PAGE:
Brian Garrett-Glaser
By Brian Garrett-Glaser

As the managing editor of eVTOL.com, Brian covers the ecosystem emerging around eVTOLs and urban air mobility. Follow him on twitter @bgarrettglaser.

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EHang expects Chinese authorities to certify its autonomous passenger eVTOL by 2021

Chinese autonomous eVTOL-maker EHang said in the company’s Q3 earnings call on Dec. 3 the company expects to attain type certification of its flagship aircraft from China’s civil aviation regulator in 2021 and begin commercial operations that year.

EHang aircraft
EHang’s management expects China’s aviation authority to certify the EH216 for commercial operations within the next year. EHang Photo

EHang reported revenues of $10.5 million for the third quarter of 2020, with sales of 23 of its passenger-carrying EH216 aircraft, including two copies of the company’s new EH216F aerial firefighting model. The company’s Q3 research and development expenditure totaled $2.9 million.

Founder and CEO Hu Huazhi told participants on the earnings call that he also expects aircraft production at the company’s new facility in Guangdong, China, to commence in the first half of 2021 with an initial rate of 600 units per annum.

EHang claims to have sold more than 100 copies of its aircraft to date, though it has not shared details regarding customers and their usage of the product. According to Hu: “We have completed nearly 10,000 safe flights worldwide with zero accidents. This is [an] amazing accomplishment for such an innovative passenger-grade AAV.”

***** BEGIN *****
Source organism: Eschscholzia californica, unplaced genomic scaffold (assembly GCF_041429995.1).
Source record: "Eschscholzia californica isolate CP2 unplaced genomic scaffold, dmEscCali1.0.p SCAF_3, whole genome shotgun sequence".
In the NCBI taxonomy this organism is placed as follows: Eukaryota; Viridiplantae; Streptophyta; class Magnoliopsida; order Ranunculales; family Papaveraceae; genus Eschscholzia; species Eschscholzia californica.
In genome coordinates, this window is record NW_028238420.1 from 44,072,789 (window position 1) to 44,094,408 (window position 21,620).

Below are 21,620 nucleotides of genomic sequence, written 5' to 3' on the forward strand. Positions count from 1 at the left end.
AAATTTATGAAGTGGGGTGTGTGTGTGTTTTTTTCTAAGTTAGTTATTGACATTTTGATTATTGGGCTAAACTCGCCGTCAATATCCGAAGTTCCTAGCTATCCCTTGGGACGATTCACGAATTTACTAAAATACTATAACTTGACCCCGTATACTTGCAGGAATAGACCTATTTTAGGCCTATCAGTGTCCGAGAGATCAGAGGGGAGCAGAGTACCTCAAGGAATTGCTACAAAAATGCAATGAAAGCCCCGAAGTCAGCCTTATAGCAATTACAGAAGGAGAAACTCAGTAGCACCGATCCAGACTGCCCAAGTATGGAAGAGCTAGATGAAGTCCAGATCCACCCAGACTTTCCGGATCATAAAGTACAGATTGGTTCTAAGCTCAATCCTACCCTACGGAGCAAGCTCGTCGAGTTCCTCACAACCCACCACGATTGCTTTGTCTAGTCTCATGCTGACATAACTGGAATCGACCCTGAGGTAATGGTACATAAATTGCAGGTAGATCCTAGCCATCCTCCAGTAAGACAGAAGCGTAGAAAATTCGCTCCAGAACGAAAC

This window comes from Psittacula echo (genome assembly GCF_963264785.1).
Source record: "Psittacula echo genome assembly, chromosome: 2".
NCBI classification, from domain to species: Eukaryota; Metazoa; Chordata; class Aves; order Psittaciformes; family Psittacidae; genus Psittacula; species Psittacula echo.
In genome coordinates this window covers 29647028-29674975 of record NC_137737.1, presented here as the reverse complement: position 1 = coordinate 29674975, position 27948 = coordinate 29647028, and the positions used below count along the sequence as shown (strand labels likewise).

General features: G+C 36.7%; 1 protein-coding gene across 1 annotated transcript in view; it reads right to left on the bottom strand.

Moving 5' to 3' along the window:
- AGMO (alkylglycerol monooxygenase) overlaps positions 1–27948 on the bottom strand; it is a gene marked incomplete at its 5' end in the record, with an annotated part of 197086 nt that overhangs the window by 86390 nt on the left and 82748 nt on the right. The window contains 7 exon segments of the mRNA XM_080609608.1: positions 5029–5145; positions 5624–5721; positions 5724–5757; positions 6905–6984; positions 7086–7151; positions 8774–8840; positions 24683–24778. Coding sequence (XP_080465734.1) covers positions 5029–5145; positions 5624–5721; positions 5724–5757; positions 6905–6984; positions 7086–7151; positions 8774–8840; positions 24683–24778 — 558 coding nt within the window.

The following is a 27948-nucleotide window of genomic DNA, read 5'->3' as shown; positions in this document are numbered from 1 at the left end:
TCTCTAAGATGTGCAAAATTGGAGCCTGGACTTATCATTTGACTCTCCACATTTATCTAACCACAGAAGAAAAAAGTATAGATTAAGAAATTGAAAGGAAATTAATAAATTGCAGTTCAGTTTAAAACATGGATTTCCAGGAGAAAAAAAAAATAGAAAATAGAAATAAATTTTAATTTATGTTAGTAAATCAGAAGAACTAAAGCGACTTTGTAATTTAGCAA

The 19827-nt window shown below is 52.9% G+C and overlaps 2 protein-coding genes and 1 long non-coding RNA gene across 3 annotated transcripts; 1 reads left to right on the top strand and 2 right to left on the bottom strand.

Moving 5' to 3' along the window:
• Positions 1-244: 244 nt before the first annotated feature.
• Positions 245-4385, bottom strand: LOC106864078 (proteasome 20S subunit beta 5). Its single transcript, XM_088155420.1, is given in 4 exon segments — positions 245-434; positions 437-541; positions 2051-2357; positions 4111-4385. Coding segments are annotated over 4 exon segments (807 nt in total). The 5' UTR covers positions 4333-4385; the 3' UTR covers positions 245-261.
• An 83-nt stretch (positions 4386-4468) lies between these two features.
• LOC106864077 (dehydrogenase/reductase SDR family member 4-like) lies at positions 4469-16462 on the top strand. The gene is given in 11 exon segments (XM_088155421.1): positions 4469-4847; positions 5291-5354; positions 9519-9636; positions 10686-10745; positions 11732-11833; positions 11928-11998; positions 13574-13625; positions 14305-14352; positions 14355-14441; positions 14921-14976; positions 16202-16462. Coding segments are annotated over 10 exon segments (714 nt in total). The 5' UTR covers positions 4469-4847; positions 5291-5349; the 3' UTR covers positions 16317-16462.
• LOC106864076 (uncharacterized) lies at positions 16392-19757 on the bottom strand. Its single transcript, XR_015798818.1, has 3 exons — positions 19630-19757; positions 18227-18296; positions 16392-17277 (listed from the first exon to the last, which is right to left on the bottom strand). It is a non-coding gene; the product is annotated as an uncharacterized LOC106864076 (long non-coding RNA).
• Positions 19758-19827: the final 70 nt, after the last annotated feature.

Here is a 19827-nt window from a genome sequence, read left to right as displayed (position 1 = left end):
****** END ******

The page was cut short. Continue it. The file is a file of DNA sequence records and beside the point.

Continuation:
Hu said he believes commercialization of urban air mobility (UAM) will be realized “sooner than expected,” and that EHang is well-positioned in the Chinese market due to growing support from the government for the industry broadly and for aerial firefighting drones in particular, citing “strong interest from China’s emergency management and fire departments at all levels.”

He added that EHang has shifted its business model to include operation of its aircraft, characterizing the integrated model as “like Boeing and Airbus providing airline service 100 years ago.”

After EHang management took questions from a few analysts on the Dec. 3 call, the operator declared there were “no more questions in the queue” and ended the call despite at least two participants waiting to ask questions, including this author.

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1 Comment

  1. Mi piacerebbe conoscer il livello di sicurezza in caso di guasto: se per caso si rompono o funzionano male 3 eliche su un lato, cosa succede al velivolo e come si controlla in automatico (o cosa fa il pilota)? Non vedo paracaduti balistici sul tettuccio.
    Grazie, sono un Pilota Aviazione Generale e esperto di sicurezza e perizie tecniche su incidenti

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